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Why Toronto and Waterloo are Hooking Up

Kitchener-Waterloo is already well established as a bastion of innovation. It's already actively adding places where people will want to live, work and play -- the three elements that define a cluster in a place of innovation. Toronto, on the other hand, has yet to truly establish a centralized, cohesive community where technological innovation can flourish.

"One of the greatest things that Kitchener-Waterloo has done, better than any other city in the country, is create a cluster."

John Ruffolo is pacing the floor at Toronto's OneEleven, a 15,000-square-foot co-working space that opened this week one block north of the city's financial district. The CEO of OMERS Ventures, Ruffolo is in his element as he unfurls a bold vision for the Kitchener-Waterloo/Greater Toronto Area: The time is now, he tells the crowd of 170, to stop thinking of the region as a pair of separately-functioning communities. If the nation's innovation sector is ever to realize its full potential, he declares, the Highway 401 corridor must be actively transformed into a technology "supercluster."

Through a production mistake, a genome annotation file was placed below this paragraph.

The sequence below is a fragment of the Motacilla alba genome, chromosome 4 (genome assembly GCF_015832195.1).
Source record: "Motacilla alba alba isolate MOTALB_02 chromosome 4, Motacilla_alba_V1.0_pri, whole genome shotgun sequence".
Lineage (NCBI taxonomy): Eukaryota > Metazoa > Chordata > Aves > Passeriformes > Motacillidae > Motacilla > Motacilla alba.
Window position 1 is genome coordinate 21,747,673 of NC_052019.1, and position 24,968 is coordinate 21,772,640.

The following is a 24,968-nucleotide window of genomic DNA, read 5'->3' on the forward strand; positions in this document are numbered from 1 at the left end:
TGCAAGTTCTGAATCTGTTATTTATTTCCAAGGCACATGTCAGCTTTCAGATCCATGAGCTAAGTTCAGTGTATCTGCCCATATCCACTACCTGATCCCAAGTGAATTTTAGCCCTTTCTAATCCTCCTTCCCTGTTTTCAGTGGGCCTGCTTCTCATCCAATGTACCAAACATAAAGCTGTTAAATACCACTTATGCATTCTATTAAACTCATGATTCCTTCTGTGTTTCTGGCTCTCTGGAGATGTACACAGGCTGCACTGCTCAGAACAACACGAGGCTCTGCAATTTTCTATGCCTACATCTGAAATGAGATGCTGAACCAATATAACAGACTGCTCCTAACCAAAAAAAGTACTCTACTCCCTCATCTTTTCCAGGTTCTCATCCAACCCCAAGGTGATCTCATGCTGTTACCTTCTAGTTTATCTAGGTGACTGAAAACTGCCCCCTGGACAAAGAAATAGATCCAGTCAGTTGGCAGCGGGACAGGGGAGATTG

Ever heard of the Silicon Valley? Good, then you're already familiar with the concept.

The innovators and entrepreneurs seated in front of Ruffolo shift in their seats as he drives home the idea that -- no pressure -- the very future of the Canadian economy may well rest on their scrawny shoulders. Fifty to 60 percent of the country's innovation activity occurs in the corridor between Toronto and the Waterloo Region, he continues. Canada's economic engine, investment community and largest corporations are all headquartered in the GTA. If a national innovation strategy is to succeed anywhere in The Great White North, it must start here.

"When you go to Kitchener-Waterloo and you say, 'Where do I go to see innovation?' you'd say, 'Go to Communitech, and if you have time, go to the accelerator centre, and if you have time, go to Velocity.' There's an answer. Say the same thing in Toronto, and you say, 'Well, let me think about this for a moment.'"

That disconnect, Ruffolo continues, is the first challenge.